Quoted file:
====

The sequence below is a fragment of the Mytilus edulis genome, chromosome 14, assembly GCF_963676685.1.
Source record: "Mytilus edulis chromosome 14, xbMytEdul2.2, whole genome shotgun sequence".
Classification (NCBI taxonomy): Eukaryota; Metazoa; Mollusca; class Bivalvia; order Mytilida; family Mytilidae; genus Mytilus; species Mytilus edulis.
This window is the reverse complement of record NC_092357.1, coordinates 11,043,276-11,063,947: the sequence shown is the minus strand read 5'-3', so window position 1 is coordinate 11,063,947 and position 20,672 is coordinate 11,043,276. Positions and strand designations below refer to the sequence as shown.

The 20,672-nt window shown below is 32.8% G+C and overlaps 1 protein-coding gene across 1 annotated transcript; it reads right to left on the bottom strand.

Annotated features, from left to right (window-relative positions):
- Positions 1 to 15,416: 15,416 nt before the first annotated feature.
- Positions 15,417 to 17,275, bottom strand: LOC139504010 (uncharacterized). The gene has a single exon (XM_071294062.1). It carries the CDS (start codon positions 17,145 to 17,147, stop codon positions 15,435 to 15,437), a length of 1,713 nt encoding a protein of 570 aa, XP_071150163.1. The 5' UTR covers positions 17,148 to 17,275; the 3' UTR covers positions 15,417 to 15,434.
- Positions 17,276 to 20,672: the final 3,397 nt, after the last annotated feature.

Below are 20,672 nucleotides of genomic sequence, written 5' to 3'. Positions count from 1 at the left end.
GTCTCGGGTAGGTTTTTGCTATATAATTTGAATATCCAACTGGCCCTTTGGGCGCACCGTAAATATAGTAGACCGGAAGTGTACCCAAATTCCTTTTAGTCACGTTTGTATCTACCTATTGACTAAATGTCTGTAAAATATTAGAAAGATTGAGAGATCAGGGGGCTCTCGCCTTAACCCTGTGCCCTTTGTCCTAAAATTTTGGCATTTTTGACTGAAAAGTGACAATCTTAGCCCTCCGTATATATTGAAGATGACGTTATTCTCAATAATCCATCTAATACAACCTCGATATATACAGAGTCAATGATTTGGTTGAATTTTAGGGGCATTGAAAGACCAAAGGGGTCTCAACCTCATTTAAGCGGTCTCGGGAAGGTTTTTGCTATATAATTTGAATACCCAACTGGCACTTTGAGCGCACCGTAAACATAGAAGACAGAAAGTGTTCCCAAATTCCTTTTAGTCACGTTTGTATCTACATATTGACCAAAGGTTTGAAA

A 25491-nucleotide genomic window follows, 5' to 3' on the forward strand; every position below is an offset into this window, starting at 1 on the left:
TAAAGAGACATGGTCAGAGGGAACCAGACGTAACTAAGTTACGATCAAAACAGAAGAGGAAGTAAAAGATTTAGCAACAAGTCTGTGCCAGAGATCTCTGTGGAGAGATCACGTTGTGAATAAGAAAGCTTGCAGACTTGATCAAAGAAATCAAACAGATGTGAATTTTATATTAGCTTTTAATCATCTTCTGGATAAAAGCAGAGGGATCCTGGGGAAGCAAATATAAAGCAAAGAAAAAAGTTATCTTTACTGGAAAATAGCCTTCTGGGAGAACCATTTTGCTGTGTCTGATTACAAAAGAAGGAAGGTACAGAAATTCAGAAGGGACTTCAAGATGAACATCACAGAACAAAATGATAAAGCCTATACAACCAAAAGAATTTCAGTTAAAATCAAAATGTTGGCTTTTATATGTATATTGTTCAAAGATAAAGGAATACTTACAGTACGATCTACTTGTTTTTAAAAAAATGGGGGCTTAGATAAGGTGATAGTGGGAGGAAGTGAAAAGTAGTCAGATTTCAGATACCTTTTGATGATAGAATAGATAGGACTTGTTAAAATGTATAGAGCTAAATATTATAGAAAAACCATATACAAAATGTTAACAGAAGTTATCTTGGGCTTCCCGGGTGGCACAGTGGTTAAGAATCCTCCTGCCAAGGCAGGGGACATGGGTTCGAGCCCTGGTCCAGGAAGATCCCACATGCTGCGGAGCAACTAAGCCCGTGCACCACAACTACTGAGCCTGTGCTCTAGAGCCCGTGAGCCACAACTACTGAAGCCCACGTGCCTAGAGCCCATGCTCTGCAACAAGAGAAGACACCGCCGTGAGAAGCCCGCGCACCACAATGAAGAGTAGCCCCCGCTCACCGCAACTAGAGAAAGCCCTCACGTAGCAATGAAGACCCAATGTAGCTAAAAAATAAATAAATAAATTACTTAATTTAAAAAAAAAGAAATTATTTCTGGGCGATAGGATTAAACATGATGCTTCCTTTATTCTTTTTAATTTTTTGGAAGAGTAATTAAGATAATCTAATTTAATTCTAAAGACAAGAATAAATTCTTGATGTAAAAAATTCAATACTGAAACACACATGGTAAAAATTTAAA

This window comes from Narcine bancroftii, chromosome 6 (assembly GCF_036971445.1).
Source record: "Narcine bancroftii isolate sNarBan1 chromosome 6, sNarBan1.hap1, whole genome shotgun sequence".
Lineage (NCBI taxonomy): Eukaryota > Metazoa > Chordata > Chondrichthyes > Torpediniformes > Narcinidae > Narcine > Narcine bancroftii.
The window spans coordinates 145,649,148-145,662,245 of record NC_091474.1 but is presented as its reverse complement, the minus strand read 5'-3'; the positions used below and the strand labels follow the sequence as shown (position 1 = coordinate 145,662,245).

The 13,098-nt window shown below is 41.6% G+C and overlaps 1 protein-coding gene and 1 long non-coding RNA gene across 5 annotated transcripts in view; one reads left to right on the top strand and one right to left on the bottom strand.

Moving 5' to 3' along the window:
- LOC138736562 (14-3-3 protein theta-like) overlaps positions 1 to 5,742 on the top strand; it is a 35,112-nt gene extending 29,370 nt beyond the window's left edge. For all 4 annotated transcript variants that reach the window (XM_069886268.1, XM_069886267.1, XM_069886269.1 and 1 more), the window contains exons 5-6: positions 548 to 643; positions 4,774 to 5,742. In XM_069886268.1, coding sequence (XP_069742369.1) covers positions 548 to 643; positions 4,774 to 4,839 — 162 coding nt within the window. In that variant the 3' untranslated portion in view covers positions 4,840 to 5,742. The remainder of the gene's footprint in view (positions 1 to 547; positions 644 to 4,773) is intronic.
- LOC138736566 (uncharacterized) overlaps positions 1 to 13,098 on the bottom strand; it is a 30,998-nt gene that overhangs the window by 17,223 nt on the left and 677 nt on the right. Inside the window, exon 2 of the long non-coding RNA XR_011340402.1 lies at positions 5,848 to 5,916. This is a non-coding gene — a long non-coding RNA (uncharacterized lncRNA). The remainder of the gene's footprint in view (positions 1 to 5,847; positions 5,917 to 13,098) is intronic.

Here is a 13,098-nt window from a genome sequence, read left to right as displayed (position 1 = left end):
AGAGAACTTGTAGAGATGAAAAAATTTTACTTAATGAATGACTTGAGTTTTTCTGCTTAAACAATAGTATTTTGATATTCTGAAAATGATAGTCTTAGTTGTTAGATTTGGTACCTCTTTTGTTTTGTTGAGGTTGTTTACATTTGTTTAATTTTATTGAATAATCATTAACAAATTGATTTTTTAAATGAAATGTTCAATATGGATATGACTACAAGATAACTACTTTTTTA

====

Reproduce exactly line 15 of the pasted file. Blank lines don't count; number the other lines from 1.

Source record: "Narcine bancroftii isolate sNarBan1 chromosome 6, sNarBan1.hap1, whole genome shotgun sequence".